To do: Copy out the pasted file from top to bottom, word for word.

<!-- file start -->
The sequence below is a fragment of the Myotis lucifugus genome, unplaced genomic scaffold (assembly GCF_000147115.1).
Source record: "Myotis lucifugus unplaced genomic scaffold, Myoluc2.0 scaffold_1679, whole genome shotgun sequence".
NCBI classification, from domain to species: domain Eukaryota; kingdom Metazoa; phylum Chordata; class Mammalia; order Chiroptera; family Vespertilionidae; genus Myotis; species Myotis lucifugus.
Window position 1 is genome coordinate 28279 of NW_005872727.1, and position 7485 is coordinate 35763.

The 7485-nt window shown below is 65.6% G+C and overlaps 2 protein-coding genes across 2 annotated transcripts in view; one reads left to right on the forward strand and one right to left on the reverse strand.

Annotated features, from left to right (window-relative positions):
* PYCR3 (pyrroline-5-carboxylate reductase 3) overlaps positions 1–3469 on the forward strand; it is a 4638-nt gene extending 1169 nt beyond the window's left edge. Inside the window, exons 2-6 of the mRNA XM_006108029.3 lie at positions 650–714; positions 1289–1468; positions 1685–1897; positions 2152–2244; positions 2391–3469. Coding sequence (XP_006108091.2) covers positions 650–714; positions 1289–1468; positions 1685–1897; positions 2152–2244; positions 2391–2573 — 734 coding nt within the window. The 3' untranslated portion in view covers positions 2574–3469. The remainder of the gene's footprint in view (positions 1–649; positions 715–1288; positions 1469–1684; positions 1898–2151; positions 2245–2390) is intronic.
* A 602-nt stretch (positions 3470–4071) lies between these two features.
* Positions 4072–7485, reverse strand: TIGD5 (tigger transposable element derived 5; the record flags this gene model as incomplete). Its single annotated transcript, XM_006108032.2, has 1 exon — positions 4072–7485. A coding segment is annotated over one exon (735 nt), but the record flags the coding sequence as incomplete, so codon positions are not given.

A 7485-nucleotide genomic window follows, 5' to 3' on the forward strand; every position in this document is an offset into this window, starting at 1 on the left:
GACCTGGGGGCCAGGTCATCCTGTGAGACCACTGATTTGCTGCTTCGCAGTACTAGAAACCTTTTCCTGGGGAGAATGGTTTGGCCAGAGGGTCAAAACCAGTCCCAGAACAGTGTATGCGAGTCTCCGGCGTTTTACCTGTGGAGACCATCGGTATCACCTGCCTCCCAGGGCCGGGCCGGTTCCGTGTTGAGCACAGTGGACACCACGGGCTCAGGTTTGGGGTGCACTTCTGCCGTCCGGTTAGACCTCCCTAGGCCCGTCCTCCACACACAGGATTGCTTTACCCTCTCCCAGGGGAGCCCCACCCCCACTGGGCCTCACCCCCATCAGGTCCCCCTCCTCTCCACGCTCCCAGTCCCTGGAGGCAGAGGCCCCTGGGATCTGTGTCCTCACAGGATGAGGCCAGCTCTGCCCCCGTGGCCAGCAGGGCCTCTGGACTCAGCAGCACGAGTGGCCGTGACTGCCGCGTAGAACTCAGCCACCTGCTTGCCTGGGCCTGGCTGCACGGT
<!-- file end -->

The sequence below is a fragment of the Myotis lucifugus genome, unplaced genomic scaffold (assembly GCF_000147115.1).
Source record: "Myotis lucifugus unplaced genomic scaffold, Myoluc2.0 scaffold_1679, whole genome shotgun sequence".
NCBI classification, from domain to species: domain Eukaryota; kingdom Metazoa; phylum Chordata; class Mammalia; order Chiroptera; family Vespertilionidae; genus Myotis; species Myotis lucifugus.
Window position 1 is genome coordinate 28279 of NW_005872727.1, and position 7485 is coordinate 35763.

The 7485-nt window shown below is 65.6% G+C and overlaps 2 protein-coding genes across 2 annotated transcripts in view; one reads left to right on the forward strand and one right to left on the reverse strand.

Annotated features, from left to right (window-relative positions):
* PYCR3 (pyrroline-5-carboxylate reductase 3) overlaps positions 1–3469 on the forward strand; it is a 4638-nt gene extending 1169 nt beyond the window's left edge. Inside the window, exons 2-6 of the mRNA XM_006108029.3 lie at positions 650–714; positions 1289–1468; positions 1685–1897; positions 2152–2244; positions 2391–3469. Coding sequence (XP_006108091.2) covers positions 650–714; positions 1289–1468; positions 1685–1897; positions 2152–2244; positions 2391–2573 — 734 coding nt within the window. The 3' untranslated portion in view covers positions 2574–3469. The remainder of the gene's footprint in view (positions 1–649; positions 715–1288; positions 1469–1684; positions 1898–2151; positions 2245–2390) is intronic.
* A 602-nt stretch (positions 3470–4071) lies between these two features.
* Positions 4072–7485, reverse strand: TIGD5 (tigger transposable element derived 5; the record flags this gene model as incomplete). Its single annotated transcript, XM_006108032.2, has 1 exon — positions 4072–7485. A coding segment is annotated over one exon (735 nt), but the record flags the coding sequence as incomplete, so codon positions are not given.

A 7485-nucleotide genomic window follows, 5' to 3' on the forward strand; every position in this document is an offset into this window, starting at 1 on the left:
GACCTGGGGGCCAGGTCATCCTGTGAGACCACTGATTTGCTGCTTCGCAGTACTAGAAACCTTTTCCTGGGGAGAATGGTTTGGCCAGAGGGTCAAAACCAGTCCCAGAACAGTGTATGCGAGTCTCCGGCGTTTTACCTGTGGAGACCATCGGTATCACCTGCCTCCCAGGGCCGGGCCGGTTCCGTGTTGAGCACAGTGGACACCACGGGCTCAGGTTTGGGGTGCACTTCTGCCGTCCGGTTAGACCTCCCTAGGCCCGTCCTCCACACACAGGATTGCTTTACCCTCTCCCAGGGGAGCCCCACCCCCACTGGGCCTCACCCCCATCAGGTCCCCCTCCTCTCCACGCTCCCAGTCCCTGGAGGCAGAGGCCCCTGGGATCTGTGTCCTCACAGGATGAGGCCAGCTCTGCCCCCGTGGCCAGCAGGGCCTCTGGACTCAGCAGCACGAGTGGCCGTGACTGCCGCGTAGAACTCAGCCACCTGCTTGCCTGGGCCTGGCTGCACGGT